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Revolut’s ‘Revcoin’: the new Tesco Clubcard….on steroids?
Loyalty is a powerful tool for fintech challengers to utilise but nobody can claim to be ‘the’ breakout success story yet. Perhaps Revolut will pull it off if it can only get around to launching its ‘Revcoin’.
Revolut, the global neobanking juggernaut and one of Europe’s most valuable fintech companies has long been known for its early bet on crypto. Its most recently rumoured iteration of this appetite for all things blockchain-based is the launch of its own native token focused on loyalty dubbed ‘Revcoin’.
The potential is huge. Perhaps it could even outflank the most successful loyalty scheme and use of customer data of the past 30 years: the Tesco Clubcard.
A total of 20 million people actively use their Tesco Clubcards in the UK alone, a figure likely higher than Revolut’s total global customer numbers of 15 million as of 2021. But with Revolut’s very rapid growth rate, the six year old company could be sitting on a much higher figure in five years' time.
Revolut’s well-publicised super app ambitions mean it is launching financial features faster than any other bank or fintech. At the last count, it had c.75 features in its app including insurance, stock trading and crypto brokerage, more than five times as many features as the likes of Santander, according to Optima.
In the same way that the supermarket consumption habits of nearly a third of the UK population are known by Tesco, Revolut could potentially use a similarly gigantic number of users’ own spending patterns to optimise these features and sell better and more lucrative financial products. This could be a very powerful revenue generator for a company increasingly focused on sustainable financials.
Revolut CEO Nik Storonsky said in an interview in The Block recently that ‘Revcoin’ will reward customers for their loyalty although gave no indication of a launch date or how it might work other than that it would likely function through crypto rails.
In an age of an ever-expanding number of finance and banking apps, fostering loyalty makes a huge amount of sense. Could the launch of Revolut’s own crypto be transformational for the company or just another token to add to the 20,000 others out there?
Every little helps
Let’s look at a bit of history first.
Launched in 1994, by then CEO of Tesco (now Sir) Terry Leahy, the card was revolutionary in how it gathered and utilised customer data and habits and pivotal in building the company into the largest UK supermarket chain.
The Clubcard scheme is run via a separate company named Dunnhumby, which also set it up and is now 90 per cent owned by Tesco. It helped the business gradually transform itself into a grocery market leader as the data insights became richer. Dunnhumby grew its own business too and now advises a wide variety of companies on customer loyalty.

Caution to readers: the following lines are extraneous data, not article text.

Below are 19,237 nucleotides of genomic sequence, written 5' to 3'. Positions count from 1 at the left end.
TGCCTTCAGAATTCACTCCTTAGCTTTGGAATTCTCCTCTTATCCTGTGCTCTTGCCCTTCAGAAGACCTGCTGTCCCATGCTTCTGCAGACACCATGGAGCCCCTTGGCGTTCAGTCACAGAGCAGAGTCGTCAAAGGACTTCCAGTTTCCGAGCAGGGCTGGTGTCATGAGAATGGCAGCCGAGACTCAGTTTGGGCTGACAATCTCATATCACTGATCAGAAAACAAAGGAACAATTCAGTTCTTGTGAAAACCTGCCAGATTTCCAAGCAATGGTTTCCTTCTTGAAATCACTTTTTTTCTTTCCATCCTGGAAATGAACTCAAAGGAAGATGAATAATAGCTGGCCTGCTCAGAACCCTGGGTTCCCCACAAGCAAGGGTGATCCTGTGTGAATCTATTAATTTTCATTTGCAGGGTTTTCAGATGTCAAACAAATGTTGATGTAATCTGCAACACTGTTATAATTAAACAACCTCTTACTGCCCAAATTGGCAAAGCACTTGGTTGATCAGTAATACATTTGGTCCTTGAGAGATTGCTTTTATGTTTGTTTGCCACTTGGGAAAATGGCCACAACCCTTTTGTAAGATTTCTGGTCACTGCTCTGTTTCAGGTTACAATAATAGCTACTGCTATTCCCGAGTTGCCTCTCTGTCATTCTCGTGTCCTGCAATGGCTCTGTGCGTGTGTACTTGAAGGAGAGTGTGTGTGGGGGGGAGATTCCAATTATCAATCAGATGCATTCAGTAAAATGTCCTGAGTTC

When you use your Clubcard data on the product, timing, location and price are recorded. This then feeds directly to marketing, logistics, and ultimately its bottom line through plenty of number-crunching optimisation.
The user in return gets points which can be redeemed against purchases. In 2018 Tesco also expanded to discounts via a paid-for subscription-based ‘Clubcard Plus’.
In the Clubcard's first decade, Tesco saw its share price soar 500 per cent alongside tens of millions of pounds paid out in investor dividends as the cutting edge loyalty scheme paved the way for international expansion.
By following a similar trajectory, Revolut could move much further toward its ambitions of being the western answer to WeChat.
Conversations with Revolut insiders though are markedly cagey about the project. Although, as outgoing chief revenue office Alan Chang told me a few weeks back at The AltFi Festival of Finance 2022, Revolut now has a 100-strong team exclusively working on web3 and crypto.
Loyalty plus the use of data science is clearly a powerful tool. It was transformational for Tesco but fintech has been relatively slow to pursue the loyalty strategy, until recently.
Chase’s recent success, reaching 500,000 customers in just eight months, points to this. Chase offers generous interest rates on savings but also cashback on spending.
Revolt already has an arm dedicated to ‘perks’ as well as cashback on spending. One key difference with Revcoin, and why the crypto aspect of the idea is so powerful, is its mooted ability to be traded, all made possible via its basis on the Ethereum blockchain.
"It definitely won't be a stable coin," he said. "The goal is to make loyalty tradable," Storonsky told The Block.
While a launch may be some way off, Revolut’s immediate focus seems to be a UK banking license as well as near term profitability, the old fashioned loyalty scheme is clearly in need of an upgrade. Revcoin might just be it.